LEONCINI v. SOUTH WOOD STATE PRISON et al, No. 1:2016cv05533 - Document 7 (D.N.J. 2016)

Court Description: OPINION. Signed by Judge Noel L. Hillman on 11/21/16. (jbk, )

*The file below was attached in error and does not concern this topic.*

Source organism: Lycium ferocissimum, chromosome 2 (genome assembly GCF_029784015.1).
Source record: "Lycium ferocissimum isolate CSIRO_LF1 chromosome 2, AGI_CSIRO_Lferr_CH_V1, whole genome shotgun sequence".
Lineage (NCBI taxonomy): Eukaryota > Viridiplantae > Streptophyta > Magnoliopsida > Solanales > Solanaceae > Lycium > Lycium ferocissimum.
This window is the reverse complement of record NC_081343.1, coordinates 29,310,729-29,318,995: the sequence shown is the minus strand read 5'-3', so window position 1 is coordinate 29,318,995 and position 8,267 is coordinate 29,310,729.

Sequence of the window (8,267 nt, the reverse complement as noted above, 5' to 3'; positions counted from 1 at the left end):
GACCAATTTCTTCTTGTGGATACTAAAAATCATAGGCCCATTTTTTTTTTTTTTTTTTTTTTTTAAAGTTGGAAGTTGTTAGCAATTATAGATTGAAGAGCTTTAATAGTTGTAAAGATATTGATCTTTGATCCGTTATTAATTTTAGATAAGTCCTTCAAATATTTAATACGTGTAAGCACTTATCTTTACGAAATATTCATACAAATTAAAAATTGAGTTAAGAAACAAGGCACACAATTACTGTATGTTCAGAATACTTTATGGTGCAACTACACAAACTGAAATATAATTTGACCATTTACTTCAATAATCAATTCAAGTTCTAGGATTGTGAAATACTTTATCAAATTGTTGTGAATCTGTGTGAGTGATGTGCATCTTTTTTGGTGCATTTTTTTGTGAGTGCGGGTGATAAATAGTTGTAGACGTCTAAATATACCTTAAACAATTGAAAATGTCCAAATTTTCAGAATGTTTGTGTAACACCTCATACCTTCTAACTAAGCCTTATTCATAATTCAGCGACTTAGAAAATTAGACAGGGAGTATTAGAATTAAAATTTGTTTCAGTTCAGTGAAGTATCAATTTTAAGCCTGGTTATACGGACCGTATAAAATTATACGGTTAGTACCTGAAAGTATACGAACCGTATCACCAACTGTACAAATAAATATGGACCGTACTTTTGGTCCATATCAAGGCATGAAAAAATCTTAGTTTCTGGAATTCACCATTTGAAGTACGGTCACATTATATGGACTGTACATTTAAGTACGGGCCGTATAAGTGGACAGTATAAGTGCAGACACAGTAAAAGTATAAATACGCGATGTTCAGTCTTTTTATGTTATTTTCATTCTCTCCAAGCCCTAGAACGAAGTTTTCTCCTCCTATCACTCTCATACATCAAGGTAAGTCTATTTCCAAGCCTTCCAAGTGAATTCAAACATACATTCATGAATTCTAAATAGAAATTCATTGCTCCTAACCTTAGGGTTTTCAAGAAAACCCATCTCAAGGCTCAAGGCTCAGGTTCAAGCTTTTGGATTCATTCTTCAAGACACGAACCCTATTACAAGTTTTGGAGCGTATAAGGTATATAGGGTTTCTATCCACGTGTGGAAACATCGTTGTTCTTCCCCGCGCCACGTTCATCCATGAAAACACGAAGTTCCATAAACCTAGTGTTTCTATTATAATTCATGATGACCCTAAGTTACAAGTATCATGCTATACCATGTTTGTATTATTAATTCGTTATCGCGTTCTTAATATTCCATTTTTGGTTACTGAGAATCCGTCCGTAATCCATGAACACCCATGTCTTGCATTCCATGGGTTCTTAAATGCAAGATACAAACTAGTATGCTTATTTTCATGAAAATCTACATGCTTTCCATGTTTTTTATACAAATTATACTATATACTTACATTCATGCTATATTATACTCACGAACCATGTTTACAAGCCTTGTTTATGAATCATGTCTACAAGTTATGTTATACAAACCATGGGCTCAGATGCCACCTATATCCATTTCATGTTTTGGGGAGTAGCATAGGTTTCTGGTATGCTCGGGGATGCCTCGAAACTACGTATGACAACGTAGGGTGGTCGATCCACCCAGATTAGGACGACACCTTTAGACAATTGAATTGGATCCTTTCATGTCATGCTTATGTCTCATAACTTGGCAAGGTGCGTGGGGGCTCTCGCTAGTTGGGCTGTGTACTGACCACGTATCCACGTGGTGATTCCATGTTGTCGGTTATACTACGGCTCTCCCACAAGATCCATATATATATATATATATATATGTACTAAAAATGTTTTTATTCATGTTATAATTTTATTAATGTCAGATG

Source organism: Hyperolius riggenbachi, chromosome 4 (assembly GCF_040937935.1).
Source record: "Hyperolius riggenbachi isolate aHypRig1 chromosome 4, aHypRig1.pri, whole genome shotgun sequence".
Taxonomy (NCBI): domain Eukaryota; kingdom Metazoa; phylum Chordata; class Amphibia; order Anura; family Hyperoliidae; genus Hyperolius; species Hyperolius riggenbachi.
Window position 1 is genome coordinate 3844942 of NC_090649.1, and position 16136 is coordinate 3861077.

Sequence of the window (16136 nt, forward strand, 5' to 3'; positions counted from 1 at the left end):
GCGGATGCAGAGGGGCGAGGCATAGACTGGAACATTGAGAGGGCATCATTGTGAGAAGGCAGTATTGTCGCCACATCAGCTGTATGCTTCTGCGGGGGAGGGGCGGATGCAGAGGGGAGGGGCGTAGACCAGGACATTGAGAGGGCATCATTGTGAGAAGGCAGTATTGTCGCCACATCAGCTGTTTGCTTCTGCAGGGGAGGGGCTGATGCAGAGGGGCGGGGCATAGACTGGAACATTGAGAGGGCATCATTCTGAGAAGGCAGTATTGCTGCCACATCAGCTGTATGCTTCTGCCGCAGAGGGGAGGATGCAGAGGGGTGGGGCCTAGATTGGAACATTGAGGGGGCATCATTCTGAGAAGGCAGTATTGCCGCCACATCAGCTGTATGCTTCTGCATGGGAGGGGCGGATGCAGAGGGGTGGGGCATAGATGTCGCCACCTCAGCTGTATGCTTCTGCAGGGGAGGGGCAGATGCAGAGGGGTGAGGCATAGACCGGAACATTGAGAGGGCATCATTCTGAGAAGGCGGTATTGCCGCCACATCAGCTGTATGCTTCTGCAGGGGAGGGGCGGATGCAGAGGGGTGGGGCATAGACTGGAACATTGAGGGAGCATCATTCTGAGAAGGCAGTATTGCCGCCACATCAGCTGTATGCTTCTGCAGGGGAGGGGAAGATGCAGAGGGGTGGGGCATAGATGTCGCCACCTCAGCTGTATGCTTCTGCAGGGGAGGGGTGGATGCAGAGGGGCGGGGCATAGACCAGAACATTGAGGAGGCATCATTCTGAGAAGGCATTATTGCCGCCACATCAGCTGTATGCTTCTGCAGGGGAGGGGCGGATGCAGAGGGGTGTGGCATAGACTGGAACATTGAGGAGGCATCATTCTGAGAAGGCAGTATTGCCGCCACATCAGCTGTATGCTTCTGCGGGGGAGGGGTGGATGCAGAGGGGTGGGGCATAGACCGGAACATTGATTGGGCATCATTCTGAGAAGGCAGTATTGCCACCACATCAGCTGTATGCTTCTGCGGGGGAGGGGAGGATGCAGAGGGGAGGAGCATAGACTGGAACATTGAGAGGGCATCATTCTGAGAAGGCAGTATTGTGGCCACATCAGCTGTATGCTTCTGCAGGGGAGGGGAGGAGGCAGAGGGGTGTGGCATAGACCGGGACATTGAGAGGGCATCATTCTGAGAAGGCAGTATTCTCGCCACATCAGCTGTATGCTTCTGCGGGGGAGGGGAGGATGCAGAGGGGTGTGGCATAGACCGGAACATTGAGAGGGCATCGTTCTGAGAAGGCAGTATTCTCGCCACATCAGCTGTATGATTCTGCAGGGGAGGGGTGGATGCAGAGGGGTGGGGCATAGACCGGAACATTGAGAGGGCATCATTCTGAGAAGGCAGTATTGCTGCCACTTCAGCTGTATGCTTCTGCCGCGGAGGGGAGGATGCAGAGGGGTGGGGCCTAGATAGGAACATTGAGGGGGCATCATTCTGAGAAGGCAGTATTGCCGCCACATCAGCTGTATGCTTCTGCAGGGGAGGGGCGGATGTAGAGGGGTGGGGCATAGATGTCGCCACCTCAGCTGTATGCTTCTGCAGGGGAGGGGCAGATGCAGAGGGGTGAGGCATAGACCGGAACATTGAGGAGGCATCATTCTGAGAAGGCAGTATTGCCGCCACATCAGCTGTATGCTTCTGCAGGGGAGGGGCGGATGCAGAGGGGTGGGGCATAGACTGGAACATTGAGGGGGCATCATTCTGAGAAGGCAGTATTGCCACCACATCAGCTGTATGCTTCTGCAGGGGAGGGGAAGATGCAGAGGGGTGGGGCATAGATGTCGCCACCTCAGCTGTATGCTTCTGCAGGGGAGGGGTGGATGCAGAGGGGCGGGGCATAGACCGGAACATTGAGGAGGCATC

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LEONCINI v. SOUTH WOOD STATE PRISON et al Doc. 7 UNITED STATES DISTRICT COURT DISTRICT OF NEW JERSEY ___________________________________ : RICHARD LEONCINI, : : Plaintiff, : Civ. No. 16-5533(NLH) v. : OPINION : SOUTH WOODS STATE PRISON, et al., : : Defendants. : ___________________________________: APPEARANCES: Richard Leoncini 964578/556035a South Woods State Prison 215 Burlington Road Bridgeton, NJ 08302 Plaintiff Pro se HILLMAN, District Judge Plaintiff Richard Leoncini (“Plaintiff”) seeks to bring a civil rights complaint pursuant to 42 U.S.C. § 1983. 1.) (ECF No. Based on his affidavit of indigence (ECF No. 1-1), the Court will grant him leave to proceed in forma pauperis. U.S.C. § 1915. See 28 For the reasons set forth below, the Court will dismiss the Complaint without prejudice in part, and with prejudice in part, for failure to state a claim. 28 U.S.C. §§ 1915(e)(2)(B)(ii), 1915A. I. BACKGROUND Plaintiff brings this civil rights action, pursuant to 42 U.S.C. § 1983, against Defendants South Woods State Prison, New Jersey Department of Corrections and Sergeant Dilks. The Dockets.Justia.com following factual allegations are taken from the Complaint, and are accepted for purposes of this screening only. The Court has made no findings as to the veracity of Plaintiff’s allegations. On an unspecified date while incarcerated at South Woods State Prison, Plaintiff alleges that Sergeant Dilks “made several derogatory remark[s] and hand jester [sic] about my gender and was telling other inmates [Plaintiff] was gay. (Compl. ¶ 6.) Sergeant Dilks then “filed a false complaint because in his mind he thinks [Plaintiff is] gay.” (Id.) Plaintiff is seeking injunctive relief and unspecified monetary damages. II. (Compl. ¶ 7.) DISCUSSION A. Legal Standard 1. Standards for a Sua Sponte Dismissal Per the Prison Litigation Reform Act, Pub. L. No. 104-134, §§ 801-810, 110 Stat. 1321-66 to 1321-77 (April 26, 1996) (“PLRA”), district courts must review complaints in those civil actions in which a prisoner is proceeding in forma pauperis, see 28 U.S.C. § 1915(e)(2)(B), seeks redress against a governmental employee or entity, see 28 U.S.C. § 1915A(b), or brings a claim with respect to prison conditions, see 42 U.S.C. § 1997e. The PLRA directs district courts to sua sponte dismiss any claim that is frivolous, malicious, fails to state a claim upon which relief may be granted, or seeks monetary relief from a defendant 2 who is immune from such relief. This action is subject to sua sponte dismissal under 28 U.S.C. § 1915(e)(2)(B) and 1915A because Plaintiff is a prisoner who is proceeding as indigent. According to the Supreme Court’s decision in Ashcroft v. Iqbal, “a pleading that offers ‘labels or conclusions’ or ‘a formulaic recitation of the elements of a cause of action will not do.’” 556 U.S. 662, 678 (2009) (quoting Bell Atlantic Corp. v. Twombly, 550 U.S. 544, 555 (2007)). To survive sua sponte screening for failure to state a claim1, the complaint must allege “sufficient factual matter” to show that the claim is facially plausible. Fowler v. UPMS Shadyside, 578 F.3d 203, 210 (3d Cir. 2009) (citation omitted). “A claim has facial plausibility when the plaintiff pleads factual content that allows the court to draw the reasonable inference that the defendant is liable for the misconduct alleged.” Belmont v. MB Inv. Partners, Inc., 708 F.3d 470, 483 n.17 (3d Cir. 2012) (quoting Iqbal, 556 U.S. at 678). Moreover, while pro se pleadings are liberally construed, “pro se litigants still must “The legal standard for dismissing a complaint for failure to state a claim pursuant to 28 U.S.C. § 1915(e)(2)(B)(ii) is the same as that for dismissing a complaint pursuant to Federal Rule of Civil Procedure 12(b)(6).” Schreane v. Seana, 506 F. App’x 120, 122 (3d Cir. 2012) (citing Allah v. Seiverling, 229 F.3d 220, 223 (3d Cir. 2000)); Mitchell v. Beard, 492 F. App’x 230, 232 (3d Cir. 2012) (discussing 42 U.S.C. § 1997e(c)(1)); Courteau v. United States, 287 F. App’x 159, 162 (3d Cir. 2008) (discussing 28 U.S.C. § 1915A(b)). 1 3 allege sufficient facts in their complaints to support a claim.” Mala v. Crown Bay Marina, Inc., 704 F.3d 239, 245 (3d Cir. 2013) (citation omitted). 2. Section 1983 Actions A plaintiff may have a cause of action under 42 U.S.C. § 1983 for certain violations of his constitutional rights. Section 1983 provides in relevant part: Every person who, under color of any statute, ordinance, regulation, custom, or usage, of any State or Territory ... subjects, or causes to be subjected, any citizen of the United States or other person within the jurisdiction thereof to the deprivation of any rights, privileges, or immunities secured by the Constitution and laws, shall be liable to the party injured in an action at law, suit in equity, or other proper proceeding for redress.... Thus, to state a claim for relief under § 1983, a plaintiff must allege, first, the violation of a right secured by the Constitution or laws of the United States and, second, that the alleged deprivation was committed or caused by a person acting under color of state law. See West v. Atkins, 487 U.S. 42, 48 (1988); Malleus v. George, 641 F.3d 560, 563 (3d Cir. 2011). B. Analysis At the outset, the claims against South Woods State Prison and the New Jersey Department of Corrections must be dismissed with prejudice because neither are “persons” within the meaning of 42 U.S.C. § 1983. See Will v. Mich. Dep't of State Police, 491 U.S. 58, 71 (1989); Grabow v. S. State Corr. Facility, 726 4 F. Supp. 537, 538-39 (D.N.J. 1989) (state department of corrections and state prisons are not “persons” under § 1983). With regard to his claims against Sergeant Dilks, Plaintiff alleges that the sergeant verbally harassed him. However, “allegations of verbal abuse or threats, absent any injury or damage, are not cognizable under § 1983.” Brown v. Hamilton Twp. Police Dep't Mercer Cty., N.J., 547 F. App’x 96, 97 (3d Cir. 2013) (citing McBride v. Deer, 240 F.3d 1287, 1291 n. 3 (10th Cir. 2001); Freeman v. Arpaio, 125 F.3d 732, 738 (9th Cir. 1997)). Here, Plaintiff has not made any allegations of injury or damage and, therefore, this claim will be dismissed.2 Plaintiff also alleges that Defendant Dilks “filed a false complaint because in his mind he thinks [Plaintiff is] gay.” Plaintiff does not provide any context to this statement. Specifically, it is unclear what type of “complaint” was filed; what were the circumstances surrounding the complaint; whether Plaintiff received any punishment as a result of this “false complaint,” etc. In short, Plaintiff falls well below the pleading requirements under Iqbal and this claim must be dismissed.3 See Iqbal, 556 U.S. at 678. Plaintiff’s request for a Temporary Restraining Order against Sergeant Dilks because he continues to make sexual comments towards Plaintiff (ECF No. 3), is likewise denied. 2 To the extent it is relevant to Plaintiff’s intended claim, the Court notes that “[t]he filing of false disciplinary charges 3 5 III. CONCLUSION For the foregoing reasons, the claims against South Woods State Prison and the Department of Corrections will be dismissed with prejudice pursuant to 28 U.S.C. §§ 1915(e)(2)(B) and 1915A for failure to state a claim upon which relief may be granted. The claims against Defendant Dilks will be dismissed without prejudice. Because it is conceivable that Plaintiff may be able to supplement his pleading with facts sufficient to overcome the deficiencies noted herein, the Court will grant Plaintiff leave to move to re-open this case and to file an amended complaint.4 An appropriate Order follows. Dated: November 21, 2016 At Camden, New Jersey s/ Noel L. Hillman NOEL L. HILLMAN, U.S.D.J. does not constitute a claim under § 1983 so long as the inmate was granted a hearing and an opportunity to rebut the charges.” Crosby v. Piazza, 465 F. App'x 168, 172 (3d Cir. 2012) (citing Smith v. Mensinger, 293 F.3d 641, 653-54 (3d Cir. 2002) and Freeman v. Rideout, 808 F.2d 949, 952–53 (2d Cir. 1986). See also Mimms v. U.N.I.C.O.R., 386 F. App’x 32, 36 (3d Cir. 2010) (the “filing of false disciplinary charges does not constitute a claim under § 1983 so long as the inmate was granted a hearing and an opportunity to rebut the charges”). 4 Plaintiff should note that when an amended complaint is filed, it supersedes the original and renders it of no legal effect, unless the amended complaint specifically refers to or adopts the earlier pleading. See West Run Student Housing Associates, LLC v. Huntington National Bank, 712 F.3d 165, 171 (3d Cir. 2013)(collecting cases); see also 6 CHARLES ALAN WRIGHT ARTHUR R. MILLER, FEDERAL PRACTICE AND PROCEDURE § 1476 (3d ed. 2008). To avoid confusion, the safer practice is to submit an amended complaint that is complete in itself. Id. 6